Bolton's Sleazy Attack on the NIE

John Bolton's attack in today's WaPo on the Iran NIE and its unwelcome conclusion that Iran stopped work related to nuclear weapons in fall 2003 makes it clear that the Cheney faction is furious at the intelligence community and still trying to discredit its primary judgment.

Bolton was an integral part of the neoconservative cabal's efforts to promote a policy of military force against Iran before he left the administration a year ago. Unlike the rantings of Norman Podhoretz', his views reflect his continuing contact with the neoconservatives still on Cheney's team.

As we should expect, Bolton's attack is full of dishonest arguments, and it reveals the desperation of the war party.

Bolton leads with the same argument that Bush has chosen to emphasize -- that there is no essential difference between "military" and "civilian" nuclear programs. Bolton thus seeks to deny that he and others in the administration tried to make the alleged evidence of such a weapons program a major issue in the past.

Bolton hopes that people will forget that it was precisely the suspicion of such a program that the Bush administration used to justify its position at the IAEA that Iran is not entitled to exercise its right under the NPT to enrich uranium.

Here's Bolton in June 2004 testimony before a House Committee, Bolton: "The Iranian nuclear weapons program should be referred to the U.N. Security Council as a threat to international peace and security."

And again in an August 2004 speech, Bolton declared that Iran "has concealed a large-scale, covert nuclear weapons program for over eighteen years...."

Significantly, Bolton and other U.S. officials later stopped using such clear-cut language. Instead they talked about legitimate U.S. suspicions of such a program. Bolton's successor as Undersecretary of state for Arms Control, Robert G. Joseph, was asked in June 2005 if Iran had a nuclear weapons program underway. Joseph answered, "I don't know quite how to answer that because we don't have perfect information or perfect understanding. But the Iranian record, plus what the Iranian leaders have said...lead us to conclude that we have to be highly skeptical."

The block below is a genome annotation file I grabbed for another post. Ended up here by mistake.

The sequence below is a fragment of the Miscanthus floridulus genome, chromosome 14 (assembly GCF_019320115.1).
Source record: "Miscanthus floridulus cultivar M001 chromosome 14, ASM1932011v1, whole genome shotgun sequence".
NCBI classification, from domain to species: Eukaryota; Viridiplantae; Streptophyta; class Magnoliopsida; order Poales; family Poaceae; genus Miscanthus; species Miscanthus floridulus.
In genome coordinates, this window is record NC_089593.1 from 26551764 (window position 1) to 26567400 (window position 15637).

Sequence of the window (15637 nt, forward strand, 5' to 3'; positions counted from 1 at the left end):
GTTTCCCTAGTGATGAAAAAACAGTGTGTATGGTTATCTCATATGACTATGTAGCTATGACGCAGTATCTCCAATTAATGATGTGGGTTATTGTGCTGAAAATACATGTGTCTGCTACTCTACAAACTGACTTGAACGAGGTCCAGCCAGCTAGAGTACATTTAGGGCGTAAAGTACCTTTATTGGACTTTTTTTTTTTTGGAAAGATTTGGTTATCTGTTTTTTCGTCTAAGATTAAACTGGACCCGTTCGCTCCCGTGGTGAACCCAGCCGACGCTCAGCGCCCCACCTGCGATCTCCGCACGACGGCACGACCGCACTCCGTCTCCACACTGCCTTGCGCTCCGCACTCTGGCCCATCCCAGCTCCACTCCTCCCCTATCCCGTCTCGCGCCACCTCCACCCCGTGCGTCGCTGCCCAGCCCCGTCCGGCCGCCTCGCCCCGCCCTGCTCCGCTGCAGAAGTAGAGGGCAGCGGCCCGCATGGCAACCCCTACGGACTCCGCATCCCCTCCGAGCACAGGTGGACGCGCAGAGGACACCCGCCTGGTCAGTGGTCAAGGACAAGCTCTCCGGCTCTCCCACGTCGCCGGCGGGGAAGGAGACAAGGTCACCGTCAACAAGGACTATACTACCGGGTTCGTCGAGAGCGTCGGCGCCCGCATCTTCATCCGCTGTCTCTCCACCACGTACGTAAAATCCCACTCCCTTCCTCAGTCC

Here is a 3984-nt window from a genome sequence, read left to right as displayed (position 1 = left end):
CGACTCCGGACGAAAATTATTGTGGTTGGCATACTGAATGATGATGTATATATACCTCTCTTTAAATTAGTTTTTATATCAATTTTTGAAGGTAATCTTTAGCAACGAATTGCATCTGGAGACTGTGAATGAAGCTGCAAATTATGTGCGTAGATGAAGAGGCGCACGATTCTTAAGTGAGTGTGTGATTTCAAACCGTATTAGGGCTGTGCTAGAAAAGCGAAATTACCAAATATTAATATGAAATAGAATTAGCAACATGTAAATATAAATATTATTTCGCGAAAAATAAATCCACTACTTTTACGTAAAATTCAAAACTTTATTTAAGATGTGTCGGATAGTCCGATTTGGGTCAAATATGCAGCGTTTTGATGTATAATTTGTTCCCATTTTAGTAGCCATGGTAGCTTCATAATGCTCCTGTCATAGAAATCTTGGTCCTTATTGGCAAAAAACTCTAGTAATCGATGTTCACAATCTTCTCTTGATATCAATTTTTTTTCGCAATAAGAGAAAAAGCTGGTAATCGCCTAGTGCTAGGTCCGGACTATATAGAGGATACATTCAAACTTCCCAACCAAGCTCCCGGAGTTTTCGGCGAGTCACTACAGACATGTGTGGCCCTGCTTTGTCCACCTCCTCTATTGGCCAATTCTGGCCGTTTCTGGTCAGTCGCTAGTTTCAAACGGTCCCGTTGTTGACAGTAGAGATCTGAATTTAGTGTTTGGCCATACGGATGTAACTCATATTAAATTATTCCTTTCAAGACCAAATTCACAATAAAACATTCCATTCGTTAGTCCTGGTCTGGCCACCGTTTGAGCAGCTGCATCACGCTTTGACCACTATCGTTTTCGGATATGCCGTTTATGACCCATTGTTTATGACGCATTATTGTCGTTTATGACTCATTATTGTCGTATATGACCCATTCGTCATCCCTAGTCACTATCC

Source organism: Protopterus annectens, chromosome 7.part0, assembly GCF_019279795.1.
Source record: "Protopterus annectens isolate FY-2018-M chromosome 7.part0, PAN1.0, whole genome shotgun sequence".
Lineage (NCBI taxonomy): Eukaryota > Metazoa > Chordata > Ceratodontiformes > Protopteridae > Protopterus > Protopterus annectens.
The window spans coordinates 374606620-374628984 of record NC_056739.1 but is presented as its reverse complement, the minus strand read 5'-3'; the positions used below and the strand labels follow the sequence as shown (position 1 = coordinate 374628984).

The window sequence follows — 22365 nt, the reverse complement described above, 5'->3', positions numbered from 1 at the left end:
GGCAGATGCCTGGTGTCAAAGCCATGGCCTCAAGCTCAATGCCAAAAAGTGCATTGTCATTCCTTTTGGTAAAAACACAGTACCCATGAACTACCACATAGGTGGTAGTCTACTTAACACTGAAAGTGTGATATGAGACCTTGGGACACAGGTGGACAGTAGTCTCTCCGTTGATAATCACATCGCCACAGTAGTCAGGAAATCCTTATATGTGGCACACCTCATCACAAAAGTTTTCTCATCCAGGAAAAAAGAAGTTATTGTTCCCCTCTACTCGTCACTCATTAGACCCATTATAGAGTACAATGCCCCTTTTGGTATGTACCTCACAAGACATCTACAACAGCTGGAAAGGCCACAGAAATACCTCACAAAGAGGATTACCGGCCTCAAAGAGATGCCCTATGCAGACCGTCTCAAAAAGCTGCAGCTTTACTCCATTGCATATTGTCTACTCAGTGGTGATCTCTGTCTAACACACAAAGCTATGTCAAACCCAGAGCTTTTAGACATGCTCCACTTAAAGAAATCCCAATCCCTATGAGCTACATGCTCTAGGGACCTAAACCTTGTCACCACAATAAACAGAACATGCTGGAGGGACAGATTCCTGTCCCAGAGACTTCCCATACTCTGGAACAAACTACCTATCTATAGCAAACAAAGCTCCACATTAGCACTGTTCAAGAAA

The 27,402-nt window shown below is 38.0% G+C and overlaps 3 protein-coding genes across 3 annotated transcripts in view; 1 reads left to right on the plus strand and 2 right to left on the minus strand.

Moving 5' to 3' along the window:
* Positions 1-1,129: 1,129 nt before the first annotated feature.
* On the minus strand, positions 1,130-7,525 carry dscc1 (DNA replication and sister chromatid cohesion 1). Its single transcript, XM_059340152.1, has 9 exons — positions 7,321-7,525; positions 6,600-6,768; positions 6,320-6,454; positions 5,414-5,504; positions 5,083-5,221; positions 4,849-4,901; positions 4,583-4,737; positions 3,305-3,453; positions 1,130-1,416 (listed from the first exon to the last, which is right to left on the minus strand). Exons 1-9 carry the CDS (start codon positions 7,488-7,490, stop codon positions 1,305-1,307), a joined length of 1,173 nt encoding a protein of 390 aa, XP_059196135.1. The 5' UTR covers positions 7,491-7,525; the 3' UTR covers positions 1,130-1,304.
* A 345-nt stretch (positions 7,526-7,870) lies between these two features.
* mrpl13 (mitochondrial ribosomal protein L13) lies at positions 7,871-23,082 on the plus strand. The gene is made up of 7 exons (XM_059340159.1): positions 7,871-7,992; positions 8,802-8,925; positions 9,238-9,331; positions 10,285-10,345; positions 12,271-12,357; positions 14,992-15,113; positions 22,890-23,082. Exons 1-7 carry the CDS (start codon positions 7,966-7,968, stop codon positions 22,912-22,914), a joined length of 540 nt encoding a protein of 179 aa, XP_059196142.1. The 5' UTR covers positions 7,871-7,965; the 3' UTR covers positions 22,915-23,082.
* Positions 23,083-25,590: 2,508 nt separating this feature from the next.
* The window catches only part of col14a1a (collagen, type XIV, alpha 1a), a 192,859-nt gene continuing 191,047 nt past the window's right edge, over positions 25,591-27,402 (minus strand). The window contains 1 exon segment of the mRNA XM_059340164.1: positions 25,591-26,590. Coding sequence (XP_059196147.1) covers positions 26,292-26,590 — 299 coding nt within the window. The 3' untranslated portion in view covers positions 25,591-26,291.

Bolton then attacks the suggestion in the NIE that Iran might forego nuclear weapons if the United States offered security assurances and other political concessions, charging that this analytical point represents a "political bias" on the part of the analysts.

Right. And asserting that Iran would cave in if threatened with war, as Bolton seems to be arguing by suggesting that he only "pressure" on Iran in 2003 was the U.S. invasion of Iraq, presumably represent complete and utter objectivity.

Then Bolton picks up the same argument that was used by Dick Cheney to pressure the intelligence community for several months last spring and summer to back off its conclusion: that the evidence they had produced in support of it was all part of a clever Iranian "deception campaign". The intelligence community was forced to spend many weeks proving to the White House that it was not an Iranian ruse. And at least some intelligence analysts were complaining privately in October that they were still meeting resistance to publishing the estimate that had been drafted.

Cheney failed utterly to break the unity of the analytical community on this point, which is why the language of the estimate was strong and clear.

In the past the neoconservatives have seen intelligence community as a "soft target" which they could both attack with relative impunity and bend to their will. They succeeded in cowing much of the community into submission in 2002, when the Iraq NIE, completed in just nineteen days, said Saddam Hussein had active WMD programs, despite the lack of evidence to support that conclusion. Los Angeles Times reporter Bob Drogin writes in his excellent new book Curveball that the analysts had been given "clear marching orders" and quotes one of them as saying, "The going-in assumption was we were going to war so this NIE was to be written with that in mind".

That represented a humiliating defeat for the professionals at the CIA and other intelligence agencies. That's part of the reason why, when faced with pressure from Cheney's people to back away from a conclusion the White House didn't like this time around, the analytical community held its ground.

The chickens hatched in that ruthless 2002 exercise have now come home to roost. A united intelligence community can have an impact on the political process when it refuses to cave in. The Bolton attack on it underlines the fact that the war party knows that the release of the NIE represents a cataclysmic political defeat for its strategy.